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Maryland Court of Appeals Holds That Sustained Complaints Against Police Shielded From Public Disclosure


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Access to Governmental Records – Maryland Court of Appeals Holds That Sustained Complaints Against Police Shielded From Public Disclosure – State Police v. Dashiell, 117 A.3d 1 (Md. 2015)

Ben Weathers*

Following a spate of highly publicized killings of unarmed African American men at the hands of police officers over the past year, relationships among law enforcement and minority communities have become increasingly volatile.  Nowhere is this more evident than in largely urban communities like Baltimore, where anger over the death of 25-year-old Freddie Gray, who died while in police custody, led to unrest this past April.  Sheryl Gay Stolberg, Baltimore Enlists National Guard and a Curfew to Fight Riots and Looting, N.Y. Times (Apr. 27, 2015), http://www.nytimes.com/2015/04/28/us/baltimore-freddie-gray.html.  Six Baltimore City police officers were charged in Gray’s death and are slated to go to trial in October.  Kevin Rector, Officers plead not guilty in Freddie Gray Case as Judge and Trial Date Selected, Balt. Sun (June 22, 2015), http://www.baltimoresun.com/news/maryland/freddie-gray/bs-md-ci-freddie-gray-trial-date-20150622-story.html.  However, had the officers not been criminally charged in Gray’s death, it remains unclear whether their alleged misconduct would have ever been brought to public light. (more…)

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FIFA Gets the Mafia Treatment


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FIFA Gets the Mafia Treatment

Christopher Burns*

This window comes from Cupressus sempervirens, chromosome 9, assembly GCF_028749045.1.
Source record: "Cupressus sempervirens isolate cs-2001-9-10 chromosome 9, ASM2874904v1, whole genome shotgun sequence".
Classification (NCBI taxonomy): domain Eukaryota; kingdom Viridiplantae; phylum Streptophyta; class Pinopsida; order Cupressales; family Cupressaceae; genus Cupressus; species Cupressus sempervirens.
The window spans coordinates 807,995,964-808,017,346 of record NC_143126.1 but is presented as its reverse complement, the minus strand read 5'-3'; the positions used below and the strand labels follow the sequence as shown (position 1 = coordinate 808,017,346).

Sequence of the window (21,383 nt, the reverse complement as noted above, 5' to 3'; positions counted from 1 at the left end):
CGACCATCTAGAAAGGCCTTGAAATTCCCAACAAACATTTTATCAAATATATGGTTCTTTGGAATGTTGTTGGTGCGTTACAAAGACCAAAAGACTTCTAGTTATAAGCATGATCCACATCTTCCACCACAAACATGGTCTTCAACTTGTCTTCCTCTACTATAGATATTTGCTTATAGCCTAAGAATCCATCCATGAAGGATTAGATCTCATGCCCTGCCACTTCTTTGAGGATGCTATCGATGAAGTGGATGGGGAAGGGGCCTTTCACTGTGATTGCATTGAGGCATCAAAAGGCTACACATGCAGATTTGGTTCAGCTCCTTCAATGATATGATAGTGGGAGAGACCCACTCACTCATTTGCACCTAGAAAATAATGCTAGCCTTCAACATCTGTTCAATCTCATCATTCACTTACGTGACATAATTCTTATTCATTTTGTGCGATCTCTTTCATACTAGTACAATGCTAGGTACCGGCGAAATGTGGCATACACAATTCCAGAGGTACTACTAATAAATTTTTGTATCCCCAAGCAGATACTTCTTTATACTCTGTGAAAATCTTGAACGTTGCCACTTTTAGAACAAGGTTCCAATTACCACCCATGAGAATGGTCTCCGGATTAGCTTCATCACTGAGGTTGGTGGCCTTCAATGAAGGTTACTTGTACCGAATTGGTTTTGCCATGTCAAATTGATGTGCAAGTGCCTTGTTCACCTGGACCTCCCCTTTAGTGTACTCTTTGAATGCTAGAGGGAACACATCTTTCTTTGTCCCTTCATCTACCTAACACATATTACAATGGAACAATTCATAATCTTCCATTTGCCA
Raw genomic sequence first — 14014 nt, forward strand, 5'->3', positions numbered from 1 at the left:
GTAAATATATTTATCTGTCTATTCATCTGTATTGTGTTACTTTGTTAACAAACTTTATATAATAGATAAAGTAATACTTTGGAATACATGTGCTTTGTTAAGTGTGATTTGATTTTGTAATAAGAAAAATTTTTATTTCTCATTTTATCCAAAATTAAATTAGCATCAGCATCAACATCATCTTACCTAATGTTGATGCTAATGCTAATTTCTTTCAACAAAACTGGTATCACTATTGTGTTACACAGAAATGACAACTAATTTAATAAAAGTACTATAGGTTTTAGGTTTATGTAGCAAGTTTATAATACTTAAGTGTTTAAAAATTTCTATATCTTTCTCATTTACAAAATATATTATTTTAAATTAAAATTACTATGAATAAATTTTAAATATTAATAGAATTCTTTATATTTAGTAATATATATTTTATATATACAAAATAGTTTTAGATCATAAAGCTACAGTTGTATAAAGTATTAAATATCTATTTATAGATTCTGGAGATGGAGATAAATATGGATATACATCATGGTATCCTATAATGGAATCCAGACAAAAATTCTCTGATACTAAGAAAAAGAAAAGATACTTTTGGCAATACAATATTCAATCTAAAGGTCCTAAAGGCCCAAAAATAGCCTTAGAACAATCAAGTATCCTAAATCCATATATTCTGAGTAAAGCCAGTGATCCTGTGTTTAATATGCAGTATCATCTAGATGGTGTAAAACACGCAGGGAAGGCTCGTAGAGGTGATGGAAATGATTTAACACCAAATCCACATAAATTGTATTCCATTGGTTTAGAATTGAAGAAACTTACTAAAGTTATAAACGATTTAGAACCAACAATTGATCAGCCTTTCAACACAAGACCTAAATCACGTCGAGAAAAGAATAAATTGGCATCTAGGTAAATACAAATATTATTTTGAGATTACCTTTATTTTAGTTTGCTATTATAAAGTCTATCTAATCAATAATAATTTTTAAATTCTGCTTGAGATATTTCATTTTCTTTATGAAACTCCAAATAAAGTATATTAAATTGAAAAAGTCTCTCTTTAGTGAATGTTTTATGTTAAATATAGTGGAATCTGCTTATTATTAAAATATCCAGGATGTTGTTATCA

Members of the Hells Angels, Latin Kings, and the Gambino crime family were all prosecuted in Federal Court under the Racketeer Influenced and Corrupt Organizations Act (RICO).  RICO, enacted in 1970, was drafted with the intention to take down various mafia organizations and crime syndicates located domestically by means of incorporating assorted federal crimes ranging from substance abuse to money laundering.  Racketeer Influenced and Corrupt Organizations Act, 18 U.S.C. § 1961 (2012).  Additionally, RICO adds new criminal and civil consequences to the predicate offenses incorporated into the statute.  Id. § 1963.  Recently, the Department of Justice (DOJ) applied RICO to prosecute a different kind of crime syndicate – the Fédération Internationale de Football Association, or as most people know it, FIFA.  Grand Jury Indictment, United States v. Webb, et al., 15 CR 0252 (E.D.N.Y. May 20, 2015), http://www.justice.gov/opa/file/450211/download [hereinafter Webb Indictment].  FIFA is the international body governing organized soccer, commonly known outside the United States as football.  The organization has long been accused of harboring corrupt members, whose prerogative consist of filling their deep pockets rather than “develop[ing] football everywhere and for all . . . and to build a better future through the power of the game.”  Fifa, http://www.FIFA.com/about-fifa/who-we-are/explore-fifa.html (last visited Aug. 27, 2015). (more…)